From Justified to The Unicorn, Walter Goggins is a charismatic guy. As one critic wrote, “Goggins makes a habit of being the best thing about the television shows he’s in.” In The Unicorn, Goggins and his TV daughters seem real, one year after suffering the loss of their wife and mother. So, what’s the hitch in the CBS series now available on Netflix? The supporting cast, two couples who are the dearest friends of the Felton family, are cardboard TV cutouts, mere caricatures of of true neighbors.
The premise of The Unicorn seems promising. Wade Felton still lives under the cloud of his wife’s untimely death. But, as a solid family man, handsome, owner of his own business, and celibate for the last year, he is the proverbial unicorn. That is to say, he is the “elusive creature women look for,” or “factory fresh,” or maybe “certified pre-owned.”
The friends demand that he begin living life again, code for dating. Wade worries about the effects of dating on his daughters. I worry about the effects of dating on the audience. I give The Unicorn 3.0 Gavels and it receives a fine 91% Rotten Tomatoes rating with a more realistic 67% Audience score.
Still living off the frozen food leftover from his wife’s wake, Forrest and Delia, and Ben and Michelle worry about the mental health of Wade, Grace and Natalie. Reluctantly, Wade recognizes that changes must be made. What else to do but set up an on-line dating profile? Grace, age 14, supports her father’s decision, but is beginning to think about the opposite sex herself. Younger daughter, Natalie, doesn’t want to think about a “replacement” for her mother. So, how does the first date go? Seeing the white band of skin where Wade took his wedding ring off for the first time after 20 years, the female thinks he’s a cheating husband.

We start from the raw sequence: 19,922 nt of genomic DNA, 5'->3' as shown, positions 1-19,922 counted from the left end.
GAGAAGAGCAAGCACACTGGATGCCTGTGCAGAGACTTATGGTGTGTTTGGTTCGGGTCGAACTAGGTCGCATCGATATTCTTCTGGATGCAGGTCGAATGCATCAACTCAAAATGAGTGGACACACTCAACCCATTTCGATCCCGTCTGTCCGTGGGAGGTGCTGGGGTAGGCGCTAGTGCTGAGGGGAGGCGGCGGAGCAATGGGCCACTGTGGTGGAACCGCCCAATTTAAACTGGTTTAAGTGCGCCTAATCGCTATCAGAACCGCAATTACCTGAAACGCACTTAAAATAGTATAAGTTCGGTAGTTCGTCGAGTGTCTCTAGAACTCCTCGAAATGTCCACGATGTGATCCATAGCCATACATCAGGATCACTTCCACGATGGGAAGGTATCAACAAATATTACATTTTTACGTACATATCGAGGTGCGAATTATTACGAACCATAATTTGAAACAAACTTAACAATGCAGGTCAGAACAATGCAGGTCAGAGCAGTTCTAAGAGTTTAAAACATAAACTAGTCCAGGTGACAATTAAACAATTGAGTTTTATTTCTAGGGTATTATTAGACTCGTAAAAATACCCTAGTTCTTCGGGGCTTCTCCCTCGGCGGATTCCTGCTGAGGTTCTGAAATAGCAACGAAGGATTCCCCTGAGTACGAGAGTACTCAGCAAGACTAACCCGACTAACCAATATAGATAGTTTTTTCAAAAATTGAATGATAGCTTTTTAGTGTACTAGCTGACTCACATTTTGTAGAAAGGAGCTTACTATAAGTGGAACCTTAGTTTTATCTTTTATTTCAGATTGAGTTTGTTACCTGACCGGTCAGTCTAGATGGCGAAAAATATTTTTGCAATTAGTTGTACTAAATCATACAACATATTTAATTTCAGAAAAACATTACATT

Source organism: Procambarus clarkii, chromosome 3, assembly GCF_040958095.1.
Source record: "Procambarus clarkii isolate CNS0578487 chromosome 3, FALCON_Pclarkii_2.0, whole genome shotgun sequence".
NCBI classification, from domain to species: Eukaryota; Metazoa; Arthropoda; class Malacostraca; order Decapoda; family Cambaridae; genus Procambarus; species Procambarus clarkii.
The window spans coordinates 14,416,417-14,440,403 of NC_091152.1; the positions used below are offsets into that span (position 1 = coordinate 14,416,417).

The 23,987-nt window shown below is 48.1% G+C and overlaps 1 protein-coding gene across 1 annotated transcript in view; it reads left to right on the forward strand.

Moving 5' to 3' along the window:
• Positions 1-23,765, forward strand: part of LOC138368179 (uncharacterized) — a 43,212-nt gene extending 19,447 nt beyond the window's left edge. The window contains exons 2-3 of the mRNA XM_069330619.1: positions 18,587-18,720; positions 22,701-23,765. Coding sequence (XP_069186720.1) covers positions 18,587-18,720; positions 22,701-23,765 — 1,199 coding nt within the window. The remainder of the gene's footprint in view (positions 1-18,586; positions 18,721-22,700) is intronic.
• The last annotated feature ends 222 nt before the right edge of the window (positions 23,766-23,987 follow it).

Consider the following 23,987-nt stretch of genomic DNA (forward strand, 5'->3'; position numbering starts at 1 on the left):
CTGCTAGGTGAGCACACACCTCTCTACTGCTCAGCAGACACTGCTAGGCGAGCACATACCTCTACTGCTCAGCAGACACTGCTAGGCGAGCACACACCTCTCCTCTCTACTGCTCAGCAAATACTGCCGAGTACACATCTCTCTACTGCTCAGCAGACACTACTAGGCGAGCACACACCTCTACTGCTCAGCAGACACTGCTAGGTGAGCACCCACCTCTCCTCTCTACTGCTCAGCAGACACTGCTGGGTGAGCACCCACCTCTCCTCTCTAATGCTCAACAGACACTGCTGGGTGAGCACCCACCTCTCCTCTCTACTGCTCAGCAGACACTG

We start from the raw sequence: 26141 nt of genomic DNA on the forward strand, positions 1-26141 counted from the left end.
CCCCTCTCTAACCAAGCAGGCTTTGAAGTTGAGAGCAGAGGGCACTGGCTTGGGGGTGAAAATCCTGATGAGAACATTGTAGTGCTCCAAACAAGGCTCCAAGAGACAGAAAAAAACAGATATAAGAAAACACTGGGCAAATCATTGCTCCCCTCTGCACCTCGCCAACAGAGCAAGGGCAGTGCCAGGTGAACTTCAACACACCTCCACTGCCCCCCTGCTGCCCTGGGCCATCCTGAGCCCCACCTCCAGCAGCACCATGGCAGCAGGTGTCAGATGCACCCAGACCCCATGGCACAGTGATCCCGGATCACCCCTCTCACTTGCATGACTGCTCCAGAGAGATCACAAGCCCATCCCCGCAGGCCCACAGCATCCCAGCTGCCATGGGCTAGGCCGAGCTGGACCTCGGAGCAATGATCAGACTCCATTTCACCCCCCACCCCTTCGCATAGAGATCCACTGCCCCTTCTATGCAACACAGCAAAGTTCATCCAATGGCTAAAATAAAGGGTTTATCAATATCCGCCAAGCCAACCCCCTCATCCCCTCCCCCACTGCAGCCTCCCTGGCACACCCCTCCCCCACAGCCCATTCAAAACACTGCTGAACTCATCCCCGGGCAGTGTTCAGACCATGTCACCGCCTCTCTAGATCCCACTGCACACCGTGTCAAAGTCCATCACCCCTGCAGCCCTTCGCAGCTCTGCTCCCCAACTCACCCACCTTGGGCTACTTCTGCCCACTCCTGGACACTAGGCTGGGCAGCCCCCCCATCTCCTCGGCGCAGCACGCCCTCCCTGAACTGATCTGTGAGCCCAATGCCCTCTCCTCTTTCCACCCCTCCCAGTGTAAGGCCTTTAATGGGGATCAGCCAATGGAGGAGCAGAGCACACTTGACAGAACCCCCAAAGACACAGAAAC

For the most part, Walter Goggins (Tomb Raider, Ant-Man and the Wasp) remains above the fray, strong but sensitive. But, since The Unicorn is a comedy, his Wade character becomes silly on a panic attack on an airplane. Or, as the lady tells him, “I misjudged you. You’re not a creep. You’re just a mess.” Daughters Makenzie Moss (Natalie) and Ruby Jay (Grace) are a delight, thankfully not being required to sink to the depths of adult foolishness. If only the same could be said for Rob Corddry, Michaela Watkins, Omar Miller, and Maya Lynne Robinson.
Of the 18 episodes (20 minutes each) of The Unicorn, I made it through seven. For those who enjoy it, CBS did renew a second season. One memorable phrase in the show is Natalie’s refusal to squeal on her older sister. Why? Because she would be called “Tattle-y Natalie.”
Rotten Tomatoes rates Variety as a positive review even though “Robert Schwartzman’s lightly amusing trifle plays like an updated version of a dinner theater staple.” The Movie Nation rates The Unicorn 2.5/4 as “some good scenes, funny performances and sparkling banter make this worthy of rom-com silver, if not quite rom-com gold.”
I’d say rom-com bronze, at best.